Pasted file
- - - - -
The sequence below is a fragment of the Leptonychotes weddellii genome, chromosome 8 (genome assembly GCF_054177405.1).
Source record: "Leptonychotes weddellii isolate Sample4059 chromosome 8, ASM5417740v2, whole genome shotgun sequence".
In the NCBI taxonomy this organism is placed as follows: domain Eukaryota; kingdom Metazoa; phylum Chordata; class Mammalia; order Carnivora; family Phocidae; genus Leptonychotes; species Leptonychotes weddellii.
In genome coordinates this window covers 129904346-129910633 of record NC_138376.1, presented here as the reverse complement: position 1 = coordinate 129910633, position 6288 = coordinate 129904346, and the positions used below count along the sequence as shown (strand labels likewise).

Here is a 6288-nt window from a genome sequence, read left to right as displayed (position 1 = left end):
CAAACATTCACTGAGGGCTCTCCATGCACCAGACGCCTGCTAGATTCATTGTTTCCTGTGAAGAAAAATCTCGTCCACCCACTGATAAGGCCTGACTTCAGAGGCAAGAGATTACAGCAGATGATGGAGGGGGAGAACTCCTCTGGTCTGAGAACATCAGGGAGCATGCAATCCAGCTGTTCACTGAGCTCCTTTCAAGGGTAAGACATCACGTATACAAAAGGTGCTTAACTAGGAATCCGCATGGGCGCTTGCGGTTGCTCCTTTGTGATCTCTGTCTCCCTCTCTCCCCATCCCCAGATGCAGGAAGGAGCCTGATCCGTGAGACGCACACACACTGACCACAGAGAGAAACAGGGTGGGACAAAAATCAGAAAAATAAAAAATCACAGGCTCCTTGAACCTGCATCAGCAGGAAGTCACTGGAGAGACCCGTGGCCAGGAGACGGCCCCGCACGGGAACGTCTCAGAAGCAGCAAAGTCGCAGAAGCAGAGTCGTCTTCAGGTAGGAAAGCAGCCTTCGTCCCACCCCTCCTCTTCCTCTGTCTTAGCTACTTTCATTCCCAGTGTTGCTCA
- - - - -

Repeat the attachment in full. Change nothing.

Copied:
The sequence below is a fragment of the Leptonychotes weddellii genome, chromosome 8 (genome assembly GCF_054177405.1).
Source record: "Leptonychotes weddellii isolate Sample4059 chromosome 8, ASM5417740v2, whole genome shotgun sequence".
In the NCBI taxonomy this organism is placed as follows: domain Eukaryota; kingdom Metazoa; phylum Chordata; class Mammalia; order Carnivora; family Phocidae; genus Leptonychotes; species Leptonychotes weddellii.
In genome coordinates this window covers 129904346-129910633 of record NC_138376.1, presented here as the reverse complement: position 1 = coordinate 129910633, position 6288 = coordinate 129904346, and the positions used below count along the sequence as shown (strand labels likewise).

Here is a 6288-nt window from a genome sequence, read left to right as displayed (position 1 = left end):
CAAACATTCACTGAGGGCTCTCCATGCACCAGACGCCTGCTAGATTCATTGTTTCCTGTGAAGAAAAATCTCGTCCACCCACTGATAAGGCCTGACTTCAGAGGCAAGAGATTACAGCAGATGATGGAGGGGGAGAACTCCTCTGGTCTGAGAACATCAGGGAGCATGCAATCCAGCTGTTCACTGAGCTCCTTTCAAGGGTAAGACATCACGTATACAAAAGGTGCTTAACTAGGAATCCGCATGGGCGCTTGCGGTTGCTCCTTTGTGATCTCTGTCTCCCTCTCTCCCCATCCCCAGATGCAGGAAGGAGCCTGATCCGTGAGACGCACACACACTGACCACAGAGAGAAACAGGGTGGGACAAAAATCAGAAAAATAAAAAATCACAGGCTCCTTGAACCTGCATCAGCAGGAAGTCACTGGAGAGACCCGTGGCCAGGAGACGGCCCCGCACGGGAACGTCTCAGAAGCAGCAAAGTCGCAGAAGCAGAGTCGTCTTCAGGTAGGAAAGCAGCCTTCGTCCCACCCCTCCTCTTCCTCTGTCTTAGCTACTTTCATTCCCAGTGTTGCTCA